It was only in May that the Palestinian cabinet promised to implement changes to its curriculum for the 2020-2021 school year, vowing to eradicate hatred and incitement against Israel that was present in its textbooks.
Now, however, after the school year kicked off, a study by IMPACT-se, an Israeli research, policy and advocacy organisation that monitors the textbooks of the region, shows that the word given by the Palestinian Authority has not necessarily been kept.
Quite the opposite was true, the study claims, stating that "the newly published textbooks were found to be more radical than those previously published."
Hatred Still There
After analysing more than 200 textbooks, the think-tank found that 145 of them did not make any changes to their content. Some, however, have become even more radical, using the notions of violence, martyrdom and jihad across all ages and all subjects.
The possibility of a peace with Israel was also rejected, whereas any historical Jewish presence in the area has been entirely omitted.
Israel is still depicted as an aggressor, whereas Jews are considered to be colonialist occupiers, and "there is no hint at the possibility of solving the conflict peacefully," reads the IMPACT-se report.
Addressing the issue, Sadek Al Khadour, the spokesman of the PA's education ministry, rejected Israeli claims that the Palestinian curriculum has become more radical and pointed the finger of blame at the Jewish state for trying to demonise the Palestinians.
"They are just trying to depict us as a people, who do not believe in tolerance and peace and this is simply not true. We did enhance concepts of tolerance and acceptance of other religions, including that of Judaism," he reassured.
However, Israel doesn't seem to be taken in by these reassurances, and nor does the EU.
Last week, shortly after IMPACT-se released its study, 21 members of the European Parliament called on the EU "to undertake a thorough investigation and take immediate intervention" regarding PA textbooks and urged the European bloc to withhold some of its funding to Ramallah.
Acceptance of Israel Impossible
At the same time, Al Khadour doesn't hide the fact that his government didn't change its attitude towards Israel and that it didn't care to include notions of peace and acceptance in their textbooks.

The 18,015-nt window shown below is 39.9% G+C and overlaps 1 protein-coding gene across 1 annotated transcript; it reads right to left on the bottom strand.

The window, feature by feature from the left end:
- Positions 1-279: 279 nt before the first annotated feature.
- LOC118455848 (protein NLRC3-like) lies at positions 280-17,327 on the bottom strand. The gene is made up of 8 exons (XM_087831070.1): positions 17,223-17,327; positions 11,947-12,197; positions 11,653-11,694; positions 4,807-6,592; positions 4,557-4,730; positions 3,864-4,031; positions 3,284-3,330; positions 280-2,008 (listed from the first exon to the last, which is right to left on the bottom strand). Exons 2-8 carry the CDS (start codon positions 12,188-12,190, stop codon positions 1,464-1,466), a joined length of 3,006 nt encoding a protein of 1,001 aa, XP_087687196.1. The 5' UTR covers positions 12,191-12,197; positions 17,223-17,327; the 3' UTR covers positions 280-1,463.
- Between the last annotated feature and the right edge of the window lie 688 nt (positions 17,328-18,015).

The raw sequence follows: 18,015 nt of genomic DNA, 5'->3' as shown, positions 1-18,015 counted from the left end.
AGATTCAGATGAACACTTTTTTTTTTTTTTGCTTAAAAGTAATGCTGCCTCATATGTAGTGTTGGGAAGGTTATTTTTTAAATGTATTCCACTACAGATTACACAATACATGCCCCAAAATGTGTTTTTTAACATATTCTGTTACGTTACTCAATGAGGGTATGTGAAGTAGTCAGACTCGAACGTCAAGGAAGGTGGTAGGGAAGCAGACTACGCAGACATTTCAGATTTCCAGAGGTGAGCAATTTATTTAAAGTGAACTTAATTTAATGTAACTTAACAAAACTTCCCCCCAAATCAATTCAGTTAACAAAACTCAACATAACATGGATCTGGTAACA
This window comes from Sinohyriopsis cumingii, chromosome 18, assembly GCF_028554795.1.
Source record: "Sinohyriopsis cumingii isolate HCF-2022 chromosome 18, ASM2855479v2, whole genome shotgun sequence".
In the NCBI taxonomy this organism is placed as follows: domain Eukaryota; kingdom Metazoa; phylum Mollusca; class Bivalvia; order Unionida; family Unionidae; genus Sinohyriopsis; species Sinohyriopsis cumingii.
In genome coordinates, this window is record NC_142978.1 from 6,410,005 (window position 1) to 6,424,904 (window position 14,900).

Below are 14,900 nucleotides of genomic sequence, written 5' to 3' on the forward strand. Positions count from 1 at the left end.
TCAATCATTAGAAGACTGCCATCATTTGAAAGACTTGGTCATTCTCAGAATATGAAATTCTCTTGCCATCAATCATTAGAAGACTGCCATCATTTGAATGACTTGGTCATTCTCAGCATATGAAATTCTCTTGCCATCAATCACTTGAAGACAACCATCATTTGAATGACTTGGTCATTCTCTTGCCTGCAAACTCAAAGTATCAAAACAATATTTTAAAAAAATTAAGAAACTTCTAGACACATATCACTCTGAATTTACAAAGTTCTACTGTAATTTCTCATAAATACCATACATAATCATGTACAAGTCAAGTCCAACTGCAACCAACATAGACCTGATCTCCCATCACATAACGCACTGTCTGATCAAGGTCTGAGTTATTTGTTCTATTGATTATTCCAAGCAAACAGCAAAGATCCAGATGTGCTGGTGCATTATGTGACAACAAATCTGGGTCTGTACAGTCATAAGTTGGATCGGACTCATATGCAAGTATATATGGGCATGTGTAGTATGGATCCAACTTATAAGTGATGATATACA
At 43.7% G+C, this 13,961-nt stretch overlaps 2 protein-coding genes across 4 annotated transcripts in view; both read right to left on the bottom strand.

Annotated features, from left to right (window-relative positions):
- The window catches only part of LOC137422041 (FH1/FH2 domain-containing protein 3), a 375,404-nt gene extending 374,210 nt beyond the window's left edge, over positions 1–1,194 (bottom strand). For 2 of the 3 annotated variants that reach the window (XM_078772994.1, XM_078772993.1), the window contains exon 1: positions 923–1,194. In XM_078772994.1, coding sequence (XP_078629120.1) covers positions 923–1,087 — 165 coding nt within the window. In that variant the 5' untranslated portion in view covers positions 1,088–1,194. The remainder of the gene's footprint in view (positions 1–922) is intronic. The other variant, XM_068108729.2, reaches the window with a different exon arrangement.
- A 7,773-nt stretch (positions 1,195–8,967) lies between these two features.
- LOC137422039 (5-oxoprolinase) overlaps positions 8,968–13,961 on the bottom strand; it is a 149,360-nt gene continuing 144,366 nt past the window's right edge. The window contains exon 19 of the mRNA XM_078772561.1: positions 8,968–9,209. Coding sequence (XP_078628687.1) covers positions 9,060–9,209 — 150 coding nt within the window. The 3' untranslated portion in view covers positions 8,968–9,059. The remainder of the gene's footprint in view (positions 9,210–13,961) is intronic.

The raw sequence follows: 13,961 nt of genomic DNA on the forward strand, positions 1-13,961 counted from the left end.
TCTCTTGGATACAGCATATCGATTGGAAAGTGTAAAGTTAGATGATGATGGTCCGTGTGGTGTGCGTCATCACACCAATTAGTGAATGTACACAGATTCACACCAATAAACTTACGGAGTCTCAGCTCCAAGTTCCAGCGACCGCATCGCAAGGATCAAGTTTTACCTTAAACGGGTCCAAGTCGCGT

For the PA, such a move would be too revolutionary, too radical and somewhat out of place, especially given the upheavals Palestinians have seen over the past several years.
It was Israel's pressure that eventually led to Washington's recognition of Jerusalem as the Jewish state's capital.
And it was the work of Prime Minister Benjamin Netanyahu that convinced President Donald Trump to acknowledge the legality of Israeli settlements in the West Bank, in which Israel continues to construct residential units, even though its so-called annexation plan has officially been taken off the table.
But the embrace of Israel and a change in the PA's attitude towards it cannot be possible for yet another reason - public opinion.
In June, just days before Netanyahu decided to postpone his plan to extend Israel's sovereignty over parts of the West Bank, a poll conducted by the Palestinian Centre for Policy and Survey Research found that 75 percent of men and 67 percent of women wanted the PA to end its Oslo agreements with Israel.
52 percent said they supported an armed struggle against the Jewish state, whereas 37 percent stated they no longer believed in a two-state solution.
For many Israeli experts, these findings weren't surprising and some have even attributed the alarming numbers to the Palestinian education system, which breeds intolerance towards the Jewish state.
"When you teach your children that their biggest achievement in life is to become martyrs and kill as many Jews as possible, you realise that the notion of peace is as remote as ever before," Prof. Abraham Sion, a former chair of the Centre for Law and Mass Media at Ariel University, told Sputnik in July.
Yet, Al Khadour downplayed these and similar comments shifting the blame to Israel and its "atrocities".
"Peace has nothing to do with Palestinian textbooks. Israeli curriculum is also teaching to treat Palestinians as their enemies," he said, referring to studies that showed the Jewish state's curriculum also featured a number of negative stereotypes against the PA.
"How can we teach peace in our schools, when Israel keeps destroying our dream of an independent state and when it keeps our people under a blockade in Gaza?... Peace cannot be reached unless Israel puts an end to its violent crimes and stops its political, economic and military violations against our people."